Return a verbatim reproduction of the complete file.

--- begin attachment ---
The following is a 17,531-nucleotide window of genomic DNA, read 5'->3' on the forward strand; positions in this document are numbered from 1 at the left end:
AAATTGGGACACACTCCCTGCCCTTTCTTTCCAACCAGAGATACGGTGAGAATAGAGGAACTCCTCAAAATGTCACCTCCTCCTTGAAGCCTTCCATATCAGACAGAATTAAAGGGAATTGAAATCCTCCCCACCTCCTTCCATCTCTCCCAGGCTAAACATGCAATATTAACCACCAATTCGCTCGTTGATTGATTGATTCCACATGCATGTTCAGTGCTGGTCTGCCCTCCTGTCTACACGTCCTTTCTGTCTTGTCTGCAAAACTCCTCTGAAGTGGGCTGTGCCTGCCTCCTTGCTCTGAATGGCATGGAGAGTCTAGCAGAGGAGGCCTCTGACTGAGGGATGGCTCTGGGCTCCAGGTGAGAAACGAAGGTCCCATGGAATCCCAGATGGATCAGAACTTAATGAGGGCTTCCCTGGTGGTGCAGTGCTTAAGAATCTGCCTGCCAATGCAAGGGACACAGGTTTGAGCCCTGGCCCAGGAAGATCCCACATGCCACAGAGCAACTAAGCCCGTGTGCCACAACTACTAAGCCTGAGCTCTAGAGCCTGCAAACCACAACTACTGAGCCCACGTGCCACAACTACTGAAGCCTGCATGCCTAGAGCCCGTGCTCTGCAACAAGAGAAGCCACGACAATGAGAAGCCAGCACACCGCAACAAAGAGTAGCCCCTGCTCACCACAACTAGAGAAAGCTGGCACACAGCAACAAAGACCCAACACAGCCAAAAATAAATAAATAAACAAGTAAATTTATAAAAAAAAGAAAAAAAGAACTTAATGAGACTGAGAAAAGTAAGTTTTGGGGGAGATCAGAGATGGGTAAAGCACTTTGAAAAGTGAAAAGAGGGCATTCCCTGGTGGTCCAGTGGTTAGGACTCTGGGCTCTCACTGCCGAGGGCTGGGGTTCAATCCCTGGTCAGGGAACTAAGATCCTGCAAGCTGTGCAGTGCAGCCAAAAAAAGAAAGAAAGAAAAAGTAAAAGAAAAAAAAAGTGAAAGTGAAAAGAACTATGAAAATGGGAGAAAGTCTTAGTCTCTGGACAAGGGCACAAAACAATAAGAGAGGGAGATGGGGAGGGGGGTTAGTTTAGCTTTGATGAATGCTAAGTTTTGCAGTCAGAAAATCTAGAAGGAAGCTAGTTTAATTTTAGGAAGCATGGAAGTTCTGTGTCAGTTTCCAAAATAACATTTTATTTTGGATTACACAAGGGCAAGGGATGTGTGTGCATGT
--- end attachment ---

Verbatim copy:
The following is a 17,531-nucleotide window of genomic DNA, read 5'->3' on the forward strand; positions in this document are numbered from 1 at the left end:
AAATTGGGACACACTCCCTGCCCTTTCTTTCCAACCAGAGATACGGTGAGAATAGAGGAACTCCTCAAAATGTCACCTCCTCCTTGAAGCCTTCCATATCAGACAGAATTAAAGGGAATTGAAATCCTCCCCACCTCCTTCCATCTCTCCCAGGCTAAACATGCAATATTAACCACCAATTCGCTCGTTGATTGATTGATTCCACATGCATGTTCAGTGCTGGTCTGCCCTCCTGTCTACACGTCCTTTCTGTCTTGTCTGCAAAACTCCTCTGAAGTGGGCTGTGCCTGCCTCCTTGCTCTGAATGGCATGGAGAGTCTAGCAGAGGAGGCCTCTGACTGAGGGATGGCTCTGGGCTCCAGGTGAGAAACGAAGGTCCCATGGAATCCCAGATGGATCAGAACTTAATGAGGGCTTCCCTGGTGGTGCAGTGCTTAAGAATCTGCCTGCCAATGCAAGGGACACAGGTTTGAGCCCTGGCCCAGGAAGATCCCACATGCCACAGAGCAACTAAGCCCGTGTGCCACAACTACTAAGCCTGAGCTCTAGAGCCTGCAAACCACAACTACTGAGCCCACGTGCCACAACTACTGAAGCCTGCATGCCTAGAGCCCGTGCTCTGCAACAAGAGAAGCCACGACAATGAGAAGCCAGCACACCGCAACAAAGAGTAGCCCCTGCTCACCACAACTAGAGAAAGCTGGCACACAGCAACAAAGACCCAACACAGCCAAAAATAAATAAATAAACAAGTAAATTTATAAAAAAAAGAAAAAAAGAACTTAATGAGACTGAGAAAAGTAAGTTTTGGGGGAGATCAGAGATGGGTAAAGCACTTTGAAAAGTGAAAAGAGGGCATTCCCTGGTGGTCCAGTGGTTAGGACTCTGGGCTCTCACTGCCGAGGGCTGGGGTTCAATCCCTGGTCAGGGAACTAAGATCCTGCAAGCTGTGCAGTGCAGCCAAAAAAAGAAAGAAAGAAAAAGTAAAAGAAAAAAAAAGTGAAAGTGAAAAGAACTATGAAAATGGGAGAAAGTCTTAGTCTCTGGACAAGGGCACAAAACAATAAGAGAGGGAGATGGGGAGGGGGGTTAGTTTAGCTTTGATGAATGCTAAGTTTTGCAGTCAGAAAATCTAGAAGGAAGCTAGTTTAATTTTAGGAAGCATGGAAGTTCTGTGTCAGTTTCCAAAATAACATTTTATTTTGGATTACACAAGGGCAAGGGATGTGTGTGCATGT